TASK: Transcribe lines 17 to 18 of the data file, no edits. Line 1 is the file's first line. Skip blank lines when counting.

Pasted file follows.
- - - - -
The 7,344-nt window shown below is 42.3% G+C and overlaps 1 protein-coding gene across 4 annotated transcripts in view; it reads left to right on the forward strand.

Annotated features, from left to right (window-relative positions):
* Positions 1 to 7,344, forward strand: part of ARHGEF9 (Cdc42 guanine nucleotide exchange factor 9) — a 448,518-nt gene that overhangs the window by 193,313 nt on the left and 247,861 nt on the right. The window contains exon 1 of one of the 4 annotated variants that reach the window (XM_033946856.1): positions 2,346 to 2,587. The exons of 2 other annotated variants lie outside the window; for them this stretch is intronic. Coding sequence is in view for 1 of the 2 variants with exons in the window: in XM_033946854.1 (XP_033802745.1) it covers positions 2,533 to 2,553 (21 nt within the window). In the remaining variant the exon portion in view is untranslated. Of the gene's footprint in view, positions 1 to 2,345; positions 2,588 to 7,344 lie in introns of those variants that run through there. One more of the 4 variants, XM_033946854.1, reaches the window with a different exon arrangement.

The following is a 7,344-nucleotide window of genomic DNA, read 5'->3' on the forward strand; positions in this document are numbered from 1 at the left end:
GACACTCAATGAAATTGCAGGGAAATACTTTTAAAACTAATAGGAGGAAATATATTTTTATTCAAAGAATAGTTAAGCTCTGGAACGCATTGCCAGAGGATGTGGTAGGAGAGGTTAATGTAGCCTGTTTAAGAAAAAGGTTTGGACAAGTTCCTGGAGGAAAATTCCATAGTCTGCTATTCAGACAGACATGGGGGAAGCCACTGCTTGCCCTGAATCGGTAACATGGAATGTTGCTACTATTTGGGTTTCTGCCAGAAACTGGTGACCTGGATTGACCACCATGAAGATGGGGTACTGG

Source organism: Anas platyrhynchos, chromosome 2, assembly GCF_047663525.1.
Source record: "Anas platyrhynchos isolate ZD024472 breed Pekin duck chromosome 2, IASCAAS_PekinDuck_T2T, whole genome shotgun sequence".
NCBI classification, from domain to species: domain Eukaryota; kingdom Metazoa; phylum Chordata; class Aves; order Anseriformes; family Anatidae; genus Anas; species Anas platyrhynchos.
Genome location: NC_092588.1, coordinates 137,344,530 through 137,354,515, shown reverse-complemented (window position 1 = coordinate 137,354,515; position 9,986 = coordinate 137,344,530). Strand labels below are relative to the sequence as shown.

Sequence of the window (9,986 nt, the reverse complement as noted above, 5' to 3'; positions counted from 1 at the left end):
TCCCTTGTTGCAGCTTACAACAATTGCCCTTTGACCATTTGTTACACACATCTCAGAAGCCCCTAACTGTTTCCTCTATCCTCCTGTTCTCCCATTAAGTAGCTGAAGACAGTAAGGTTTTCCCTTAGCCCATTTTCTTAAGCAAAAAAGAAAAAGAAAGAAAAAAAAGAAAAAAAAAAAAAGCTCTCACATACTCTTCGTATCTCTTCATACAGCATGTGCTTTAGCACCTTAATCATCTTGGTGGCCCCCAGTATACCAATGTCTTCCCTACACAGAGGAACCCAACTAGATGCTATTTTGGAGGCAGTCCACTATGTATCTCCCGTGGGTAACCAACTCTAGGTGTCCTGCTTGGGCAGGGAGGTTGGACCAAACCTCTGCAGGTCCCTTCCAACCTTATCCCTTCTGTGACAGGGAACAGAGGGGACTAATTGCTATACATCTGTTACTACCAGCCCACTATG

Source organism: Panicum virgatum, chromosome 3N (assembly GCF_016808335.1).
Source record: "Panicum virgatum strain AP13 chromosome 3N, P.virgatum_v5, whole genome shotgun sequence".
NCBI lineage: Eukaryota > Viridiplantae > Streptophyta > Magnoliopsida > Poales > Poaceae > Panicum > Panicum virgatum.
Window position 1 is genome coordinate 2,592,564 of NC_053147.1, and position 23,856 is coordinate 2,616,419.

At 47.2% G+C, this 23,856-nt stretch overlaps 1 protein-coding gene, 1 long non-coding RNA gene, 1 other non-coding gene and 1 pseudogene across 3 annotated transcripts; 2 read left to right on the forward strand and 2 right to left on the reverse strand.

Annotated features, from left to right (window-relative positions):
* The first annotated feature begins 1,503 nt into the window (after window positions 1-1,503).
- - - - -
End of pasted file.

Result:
Annotated features, from left to right (window-relative positions):
* The first annotated feature begins 1,503 nt into the window (after window positions 1-1,503).